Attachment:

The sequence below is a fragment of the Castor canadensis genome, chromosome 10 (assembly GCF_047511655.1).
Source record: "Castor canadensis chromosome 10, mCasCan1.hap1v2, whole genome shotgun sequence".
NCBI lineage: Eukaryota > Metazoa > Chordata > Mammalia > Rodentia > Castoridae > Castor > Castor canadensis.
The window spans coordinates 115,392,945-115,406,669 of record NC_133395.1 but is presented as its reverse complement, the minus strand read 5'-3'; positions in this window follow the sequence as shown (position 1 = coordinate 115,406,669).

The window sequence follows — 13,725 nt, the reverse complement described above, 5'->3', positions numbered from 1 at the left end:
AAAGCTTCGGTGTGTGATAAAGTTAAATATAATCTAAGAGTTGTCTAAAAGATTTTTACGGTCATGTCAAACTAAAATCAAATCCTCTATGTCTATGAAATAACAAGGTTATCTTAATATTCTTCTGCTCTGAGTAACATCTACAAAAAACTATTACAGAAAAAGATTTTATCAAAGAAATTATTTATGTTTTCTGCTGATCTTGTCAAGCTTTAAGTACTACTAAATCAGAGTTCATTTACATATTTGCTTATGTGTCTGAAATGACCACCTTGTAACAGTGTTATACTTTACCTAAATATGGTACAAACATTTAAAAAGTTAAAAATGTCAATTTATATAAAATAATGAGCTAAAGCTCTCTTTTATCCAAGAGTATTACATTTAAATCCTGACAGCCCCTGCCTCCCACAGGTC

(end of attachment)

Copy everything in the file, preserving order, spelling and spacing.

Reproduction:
The sequence below is a fragment of the Castor canadensis genome, chromosome 10 (assembly GCF_047511655.1).
Source record: "Castor canadensis chromosome 10, mCasCan1.hap1v2, whole genome shotgun sequence".
NCBI lineage: Eukaryota > Metazoa > Chordata > Mammalia > Rodentia > Castoridae > Castor > Castor canadensis.
The window spans coordinates 115,392,945-115,406,669 of record NC_133395.1 but is presented as its reverse complement, the minus strand read 5'-3'; positions in this window follow the sequence as shown (position 1 = coordinate 115,406,669).

The window sequence follows — 13,725 nt, the reverse complement described above, 5'->3', positions numbered from 1 at the left end:
AAAGCTTCGGTGTGTGATAAAGTTAAATATAATCTAAGAGTTGTCTAAAAGATTTTTACGGTCATGTCAAACTAAAATCAAATCCTCTATGTCTATGAAATAACAAGGTTATCTTAATATTCTTCTGCTCTGAGTAACATCTACAAAAAACTATTACAGAAAAAGATTTTATCAAAGAAATTATTTATGTTTTCTGCTGATCTTGTCAAGCTTTAAGTACTACTAAATCAGAGTTCATTTACATATTTGCTTATGTGTCTGAAATGACCACCTTGTAACAGTGTTATACTTTACCTAAATATGGTACAAACATTTAAAAAGTTAAAAATGTCAATTTATATAAAATAATGAGCTAAAGCTCTCTTTTATCCAAGAGTATTACATTTAAATCCTGACAGCCCCTGCCTCCCACAGGTC